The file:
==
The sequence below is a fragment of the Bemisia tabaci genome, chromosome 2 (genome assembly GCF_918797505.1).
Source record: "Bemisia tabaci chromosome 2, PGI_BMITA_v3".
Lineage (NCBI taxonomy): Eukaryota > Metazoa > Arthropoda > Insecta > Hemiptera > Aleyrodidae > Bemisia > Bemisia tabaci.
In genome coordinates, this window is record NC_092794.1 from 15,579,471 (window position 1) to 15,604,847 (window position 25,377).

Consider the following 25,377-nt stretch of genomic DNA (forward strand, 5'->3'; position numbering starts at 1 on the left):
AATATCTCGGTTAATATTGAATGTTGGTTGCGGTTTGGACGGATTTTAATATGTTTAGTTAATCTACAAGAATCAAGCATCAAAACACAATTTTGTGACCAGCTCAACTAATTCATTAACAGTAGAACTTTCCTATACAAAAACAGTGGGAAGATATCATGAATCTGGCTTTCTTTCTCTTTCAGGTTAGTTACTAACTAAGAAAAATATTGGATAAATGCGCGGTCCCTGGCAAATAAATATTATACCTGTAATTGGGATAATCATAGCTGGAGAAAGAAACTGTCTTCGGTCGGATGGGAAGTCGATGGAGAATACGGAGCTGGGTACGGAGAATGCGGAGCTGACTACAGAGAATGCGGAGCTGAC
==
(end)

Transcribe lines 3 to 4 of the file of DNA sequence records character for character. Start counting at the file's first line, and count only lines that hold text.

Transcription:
Lineage (NCBI taxonomy): Eukaryota > Metazoa > Arthropoda > Insecta > Hemiptera > Aleyrodidae > Bemisia > Bemisia tabaci.
In genome coordinates, this window is record NC_092794.1 from 15,579,471 (window position 1) to 15,604,847 (window position 25,377).